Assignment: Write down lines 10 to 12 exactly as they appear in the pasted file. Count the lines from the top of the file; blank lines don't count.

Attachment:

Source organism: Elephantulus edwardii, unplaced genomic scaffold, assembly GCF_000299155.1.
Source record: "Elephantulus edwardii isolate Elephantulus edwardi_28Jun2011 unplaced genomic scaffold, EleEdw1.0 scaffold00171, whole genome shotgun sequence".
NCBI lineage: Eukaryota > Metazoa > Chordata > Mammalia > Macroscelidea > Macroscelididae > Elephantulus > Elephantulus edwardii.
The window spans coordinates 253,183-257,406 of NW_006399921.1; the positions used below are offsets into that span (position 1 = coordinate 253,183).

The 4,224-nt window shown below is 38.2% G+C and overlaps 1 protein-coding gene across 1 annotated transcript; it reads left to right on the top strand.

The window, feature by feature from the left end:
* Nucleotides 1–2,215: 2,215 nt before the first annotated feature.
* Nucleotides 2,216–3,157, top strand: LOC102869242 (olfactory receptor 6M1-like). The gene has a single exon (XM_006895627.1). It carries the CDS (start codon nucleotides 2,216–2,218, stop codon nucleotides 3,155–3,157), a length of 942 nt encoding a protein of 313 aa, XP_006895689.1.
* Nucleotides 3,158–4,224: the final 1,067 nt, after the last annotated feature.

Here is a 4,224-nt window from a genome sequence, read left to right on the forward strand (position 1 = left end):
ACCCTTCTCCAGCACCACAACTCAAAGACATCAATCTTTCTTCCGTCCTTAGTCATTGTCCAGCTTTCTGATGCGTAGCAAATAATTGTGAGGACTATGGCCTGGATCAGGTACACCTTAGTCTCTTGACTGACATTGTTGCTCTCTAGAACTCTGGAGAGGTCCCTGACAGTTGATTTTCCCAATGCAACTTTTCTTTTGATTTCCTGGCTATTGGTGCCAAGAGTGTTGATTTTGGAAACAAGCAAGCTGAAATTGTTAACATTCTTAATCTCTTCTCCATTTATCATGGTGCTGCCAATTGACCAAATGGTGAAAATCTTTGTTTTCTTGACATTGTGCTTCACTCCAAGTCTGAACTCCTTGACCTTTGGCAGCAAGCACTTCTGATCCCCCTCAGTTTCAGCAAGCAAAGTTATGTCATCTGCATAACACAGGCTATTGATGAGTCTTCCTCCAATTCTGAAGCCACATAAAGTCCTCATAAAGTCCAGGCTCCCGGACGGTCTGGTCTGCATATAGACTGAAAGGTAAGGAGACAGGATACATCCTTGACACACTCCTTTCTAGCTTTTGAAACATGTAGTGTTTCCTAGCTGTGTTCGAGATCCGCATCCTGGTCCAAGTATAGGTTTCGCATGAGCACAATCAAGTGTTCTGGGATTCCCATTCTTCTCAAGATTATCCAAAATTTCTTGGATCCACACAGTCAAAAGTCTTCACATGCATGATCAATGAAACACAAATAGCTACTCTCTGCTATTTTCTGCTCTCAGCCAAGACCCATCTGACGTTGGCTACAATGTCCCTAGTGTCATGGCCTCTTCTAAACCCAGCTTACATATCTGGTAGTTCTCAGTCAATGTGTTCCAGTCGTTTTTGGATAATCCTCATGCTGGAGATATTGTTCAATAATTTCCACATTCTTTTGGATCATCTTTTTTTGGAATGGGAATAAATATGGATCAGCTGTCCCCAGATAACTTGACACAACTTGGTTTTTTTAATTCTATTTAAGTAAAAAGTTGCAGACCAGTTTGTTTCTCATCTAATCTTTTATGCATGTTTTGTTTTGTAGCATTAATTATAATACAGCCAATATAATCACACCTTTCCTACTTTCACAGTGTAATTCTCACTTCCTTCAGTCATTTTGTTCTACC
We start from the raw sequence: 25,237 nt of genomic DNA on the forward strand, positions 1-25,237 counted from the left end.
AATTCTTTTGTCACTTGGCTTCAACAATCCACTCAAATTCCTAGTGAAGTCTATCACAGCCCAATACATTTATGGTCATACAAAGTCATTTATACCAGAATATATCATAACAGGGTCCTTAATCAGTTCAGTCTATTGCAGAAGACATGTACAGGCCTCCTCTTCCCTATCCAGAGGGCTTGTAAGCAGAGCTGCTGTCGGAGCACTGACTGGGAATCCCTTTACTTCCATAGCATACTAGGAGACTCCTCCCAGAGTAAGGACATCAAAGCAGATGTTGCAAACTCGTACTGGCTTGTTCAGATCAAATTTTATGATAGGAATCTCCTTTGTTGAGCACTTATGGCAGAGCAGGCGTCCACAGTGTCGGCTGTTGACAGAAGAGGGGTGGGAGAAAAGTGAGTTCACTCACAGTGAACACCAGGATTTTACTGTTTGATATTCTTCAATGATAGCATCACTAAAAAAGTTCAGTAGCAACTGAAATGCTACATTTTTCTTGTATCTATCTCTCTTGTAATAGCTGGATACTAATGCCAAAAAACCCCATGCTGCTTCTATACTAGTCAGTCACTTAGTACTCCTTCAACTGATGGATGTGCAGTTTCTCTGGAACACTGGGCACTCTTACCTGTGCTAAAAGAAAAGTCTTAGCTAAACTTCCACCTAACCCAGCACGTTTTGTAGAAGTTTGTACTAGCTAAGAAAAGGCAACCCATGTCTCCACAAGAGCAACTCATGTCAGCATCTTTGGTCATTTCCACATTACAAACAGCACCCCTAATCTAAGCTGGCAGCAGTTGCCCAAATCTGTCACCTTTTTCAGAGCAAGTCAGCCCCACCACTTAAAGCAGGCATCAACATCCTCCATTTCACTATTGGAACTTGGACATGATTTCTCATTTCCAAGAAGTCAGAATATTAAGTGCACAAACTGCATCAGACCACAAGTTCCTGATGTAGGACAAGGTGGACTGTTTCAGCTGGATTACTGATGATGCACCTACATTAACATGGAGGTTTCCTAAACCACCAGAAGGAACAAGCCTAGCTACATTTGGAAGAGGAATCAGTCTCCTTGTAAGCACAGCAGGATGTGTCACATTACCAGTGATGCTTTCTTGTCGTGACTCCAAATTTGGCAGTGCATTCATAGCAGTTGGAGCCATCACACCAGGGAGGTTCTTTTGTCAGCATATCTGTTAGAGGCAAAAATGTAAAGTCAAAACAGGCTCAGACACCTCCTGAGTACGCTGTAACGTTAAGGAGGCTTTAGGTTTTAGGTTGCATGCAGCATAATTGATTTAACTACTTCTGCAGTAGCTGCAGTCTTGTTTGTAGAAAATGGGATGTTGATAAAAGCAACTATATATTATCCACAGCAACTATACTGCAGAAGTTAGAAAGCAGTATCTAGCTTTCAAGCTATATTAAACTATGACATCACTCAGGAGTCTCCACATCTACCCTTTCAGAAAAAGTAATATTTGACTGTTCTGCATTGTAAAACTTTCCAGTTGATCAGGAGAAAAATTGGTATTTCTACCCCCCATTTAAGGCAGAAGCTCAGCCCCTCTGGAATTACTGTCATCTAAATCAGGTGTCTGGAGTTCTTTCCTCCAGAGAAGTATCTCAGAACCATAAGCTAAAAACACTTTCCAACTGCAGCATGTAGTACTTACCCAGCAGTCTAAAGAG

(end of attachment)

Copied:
Here is a 4,224-nt window from a genome sequence, read left to right on the forward strand (position 1 = left end):
ACCCTTCTCCAGCACCACAACTCAAAGACATCAATCTTTCTTCCGTCCTTAGTCATTGTCCAGCTTTCTGATGCGTAGCAAATAATTGTGAGGACTATGGCCTGGATCAGGTACACCTTAGTCTCTTGACTGACATTGTTGCTCTCTAGAACTCTGGAGAGGTCCCTGACAGTTGATTTTCCCAATGCAACTTTTCTTTTGATTTCCTGGCTATTGGTGCCAAGAGTGTTGATTTTGGAAACAAGCAAGCTGAAATTGTTAACATTCTTAATCTCTTCTCCATTTATCATGGTGCTGCCAATTGACCAAATGGTGAAAATCTTTGTTTTCTTGACATTGTGCTTCACTCCAAGTCTGAACTCCTTGACCTTTGGCAGCAAGCACTTCTGATCCCCCTCAGTTTCAGCAAGCAAAGTTATGTCATCTGCATAACACAGGCTATTGATGAGTCTTCCTCCAATTCTGAAGCCACATAAAGTCCTCATAAAGTCCAGGCTCCCGGACGGTCTGGTCTGCATATAGACTGAAAGGTAAGGAGACAGGATACATCCTTGACACACTCCTTTCTAGCTTTTGAAACATGTAGTGTTTCCTAGCTGTGTTCGAGATCCGCATCCTGGTCCAAGTATAGGTTTCGCATGAGCACAATCAAGTGTTCTGGGATTCCCATTCTTCTCAAGATTATCCAAAATTTCTTGGATCCACACAGTCAAAAGTCTTCACATGCATGATCAATGAAACACAAATAGCTACTCTCTGCTATTTTCTGCTCTCAGCCAAGACCCATCTGACGTTGGCTACAATGTCCCTAGTGTCATGGCCTCTTCTAAACCCAGCTTACATATCTGGTAGTTCTCAGTCAATGTGTTCCAGTCGTTTTTGGATAATCCTCATGCTGGAGATATTGTTCAATAATTTCCACATTCTTTTGGATCATCTTTTTTTGGAATGGGAATAAATATGGATCAGCTGTCCCCAGATAACTTGACACAACTTGGTTTTTTTAATTCTATTTAAGTAAAAAGTTGCAGACCAGTTTGTTTCTCATCTAATCTTTTATGCATGTTTTGTTTTGTAGCATTAATTATAATACAGCCAATATAATCACACCTTTCCTACTTTCACAGTGTAATTCTCACTTCCTTCAGTCATTTTGTTCTACC
We start from the raw sequence: 25,237 nt of genomic DNA on the forward strand, positions 1-25,237 counted from the left end.